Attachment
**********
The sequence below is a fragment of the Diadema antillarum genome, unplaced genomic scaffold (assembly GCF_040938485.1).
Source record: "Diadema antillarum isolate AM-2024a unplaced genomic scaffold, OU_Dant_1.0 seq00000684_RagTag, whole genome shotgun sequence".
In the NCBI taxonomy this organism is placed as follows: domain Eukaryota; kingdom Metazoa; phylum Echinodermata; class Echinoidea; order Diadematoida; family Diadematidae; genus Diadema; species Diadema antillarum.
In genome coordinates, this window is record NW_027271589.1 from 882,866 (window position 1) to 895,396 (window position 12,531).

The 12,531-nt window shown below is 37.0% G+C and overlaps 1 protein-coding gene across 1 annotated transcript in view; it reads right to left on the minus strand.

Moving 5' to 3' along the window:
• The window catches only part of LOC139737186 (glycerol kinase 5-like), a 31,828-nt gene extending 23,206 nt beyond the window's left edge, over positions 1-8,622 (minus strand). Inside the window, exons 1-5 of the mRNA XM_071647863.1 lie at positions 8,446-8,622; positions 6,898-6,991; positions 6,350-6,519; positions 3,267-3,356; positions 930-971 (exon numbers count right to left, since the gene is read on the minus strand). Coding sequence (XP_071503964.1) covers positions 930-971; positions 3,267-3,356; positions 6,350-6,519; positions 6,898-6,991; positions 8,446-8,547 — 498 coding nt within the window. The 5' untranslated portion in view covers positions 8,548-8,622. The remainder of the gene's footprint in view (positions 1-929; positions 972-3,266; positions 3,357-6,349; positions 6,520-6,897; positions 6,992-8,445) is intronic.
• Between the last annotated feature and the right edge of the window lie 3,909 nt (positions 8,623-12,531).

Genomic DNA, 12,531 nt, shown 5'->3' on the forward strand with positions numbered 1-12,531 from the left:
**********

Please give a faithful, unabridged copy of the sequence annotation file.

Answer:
The sequence below is a fragment of the Diadema antillarum genome, unplaced genomic scaffold (assembly GCF_040938485.1).
Source record: "Diadema antillarum isolate AM-2024a unplaced genomic scaffold, OU_Dant_1.0 seq00000684_RagTag, whole genome shotgun sequence".
In the NCBI taxonomy this organism is placed as follows: domain Eukaryota; kingdom Metazoa; phylum Echinodermata; class Echinoidea; order Diadematoida; family Diadematidae; genus Diadema; species Diadema antillarum.
In genome coordinates, this window is record NW_027271589.1 from 882,866 (window position 1) to 895,396 (window position 12,531).

The 12,531-nt window shown below is 37.0% G+C and overlaps 1 protein-coding gene across 1 annotated transcript in view; it reads right to left on the minus strand.

Moving 5' to 3' along the window:
• The window catches only part of LOC139737186 (glycerol kinase 5-like), a 31,828-nt gene extending 23,206 nt beyond the window's left edge, over positions 1-8,622 (minus strand). Inside the window, exons 1-5 of the mRNA XM_071647863.1 lie at positions 8,446-8,622; positions 6,898-6,991; positions 6,350-6,519; positions 3,267-3,356; positions 930-971 (exon numbers count right to left, since the gene is read on the minus strand). Coding sequence (XP_071503964.1) covers positions 930-971; positions 3,267-3,356; positions 6,350-6,519; positions 6,898-6,991; positions 8,446-8,547 — 498 coding nt within the window. The 5' untranslated portion in view covers positions 8,548-8,622. The remainder of the gene's footprint in view (positions 1-929; positions 972-3,266; positions 3,357-6,349; positions 6,520-6,897; positions 6,992-8,445) is intronic.
• Between the last annotated feature and the right edge of the window lie 3,909 nt (positions 8,623-12,531).

Genomic DNA, 12,531 nt, shown 5'->3' on the forward strand with positions numbered 1-12,531 from the left: